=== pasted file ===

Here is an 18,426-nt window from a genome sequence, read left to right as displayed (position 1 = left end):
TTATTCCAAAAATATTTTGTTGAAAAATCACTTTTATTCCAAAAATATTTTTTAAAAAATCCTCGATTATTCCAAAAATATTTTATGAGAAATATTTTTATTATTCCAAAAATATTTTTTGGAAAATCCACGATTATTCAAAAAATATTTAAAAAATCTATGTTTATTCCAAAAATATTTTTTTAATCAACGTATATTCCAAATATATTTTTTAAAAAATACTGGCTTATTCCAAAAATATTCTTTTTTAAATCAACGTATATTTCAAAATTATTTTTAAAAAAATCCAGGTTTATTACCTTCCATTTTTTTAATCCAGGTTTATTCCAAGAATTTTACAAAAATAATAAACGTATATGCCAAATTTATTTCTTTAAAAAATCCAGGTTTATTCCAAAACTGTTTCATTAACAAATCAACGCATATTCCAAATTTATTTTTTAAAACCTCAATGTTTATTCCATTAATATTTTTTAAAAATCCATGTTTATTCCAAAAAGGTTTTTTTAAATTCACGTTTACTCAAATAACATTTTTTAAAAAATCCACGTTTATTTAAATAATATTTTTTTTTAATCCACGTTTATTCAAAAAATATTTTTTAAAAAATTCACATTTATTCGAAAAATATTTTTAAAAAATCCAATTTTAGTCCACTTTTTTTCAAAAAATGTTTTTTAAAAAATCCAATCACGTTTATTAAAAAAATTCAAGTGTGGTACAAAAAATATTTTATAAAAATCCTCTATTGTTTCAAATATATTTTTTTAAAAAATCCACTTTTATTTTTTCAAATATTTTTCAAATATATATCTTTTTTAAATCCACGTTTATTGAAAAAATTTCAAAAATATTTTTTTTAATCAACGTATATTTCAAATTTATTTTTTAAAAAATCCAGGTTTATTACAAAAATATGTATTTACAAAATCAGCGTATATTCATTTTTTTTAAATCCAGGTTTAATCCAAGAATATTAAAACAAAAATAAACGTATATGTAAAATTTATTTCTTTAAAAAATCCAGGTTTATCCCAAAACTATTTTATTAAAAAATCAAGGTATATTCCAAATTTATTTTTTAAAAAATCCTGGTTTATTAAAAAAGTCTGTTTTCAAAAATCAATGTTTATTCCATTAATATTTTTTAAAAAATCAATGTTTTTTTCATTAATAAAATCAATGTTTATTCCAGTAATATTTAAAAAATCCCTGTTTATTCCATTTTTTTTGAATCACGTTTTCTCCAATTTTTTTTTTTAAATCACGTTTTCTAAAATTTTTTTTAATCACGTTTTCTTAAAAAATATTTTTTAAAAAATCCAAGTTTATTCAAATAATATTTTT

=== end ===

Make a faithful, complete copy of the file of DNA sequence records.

Here is an 18,426-nt window from a genome sequence, read left to right as displayed (position 1 = left end):
TTATTCCAAAAATATTTTGTTGAAAAATCACTTTTATTCCAAAAATATTTTTTAAAAAATCCTCGATTATTCCAAAAATATTTTATGAGAAATATTTTTATTATTCCAAAAATATTTTTTGGAAAATCCACGATTATTCAAAAAATATTTAAAAAATCTATGTTTATTCCAAAAATATTTTTTTAATCAACGTATATTCCAAATATATTTTTTAAAAAATACTGGCTTATTCCAAAAATATTCTTTTTTAAATCAACGTATATTTCAAAATTATTTTTAAAAAAATCCAGGTTTATTACCTTCCATTTTTTTAATCCAGGTTTATTCCAAGAATTTTACAAAAATAATAAACGTATATGCCAAATTTATTTCTTTAAAAAATCCAGGTTTATTCCAAAACTGTTTCATTAACAAATCAACGCATATTCCAAATTTATTTTTTAAAACCTCAATGTTTATTCCATTAATATTTTTTAAAAATCCATGTTTATTCCAAAAAGGTTTTTTTAAATTCACGTTTACTCAAATAACATTTTTTAAAAAATCCACGTTTATTTAAATAATATTTTTTTTTAATCCACGTTTATTCAAAAAATATTTTTTAAAAAATTCACATTTATTCGAAAAATATTTTTAAAAAATCCAATTTTAGTCCACTTTTTTTCAAAAAATGTTTTTTAAAAAATCCAATCACGTTTATTAAAAAAATTCAAGTGTGGTACAAAAAATATTTTATAAAAATCCTCTATTGTTTCAAATATATTTTTTTAAAAAATCCACTTTTATTTTTTCAAATATTTTTCAAATATATATCTTTTTTAAATCCACGTTTATTGAAAAAATTTCAAAAATATTTTTTTTAATCAACGTATATTTCAAATTTATTTTTTAAAAAATCCAGGTTTATTACAAAAATATGTATTTACAAAATCAGCGTATATTCATTTTTTTTAAATCCAGGTTTAATCCAAGAATATTAAAACAAAAATAAACGTATATGTAAAATTTATTTCTTTAAAAAATCCAGGTTTATCCCAAAACTATTTTATTAAAAAATCAAGGTATATTCCAAATTTATTTTTTAAAAAATCCTGGTTTATTAAAAAAGTCTGTTTTCAAAAATCAATGTTTATTCCATTAATATTTTTTAAAAAATCAATGTTTTTTTCATTAATAAAATCAATGTTTATTCCAGTAATATTTAAAAAATCCCTGTTTATTCCATTTTTTTTGAATCACGTTTTCTCCAATTTTTTTTTTTAAATCACGTTTTCTAAAATTTTTTTTAATCACGTTTTCTTAAAAAATATTTTTTAAAAAATCCAAGTTTATTCAAATAATATTTTT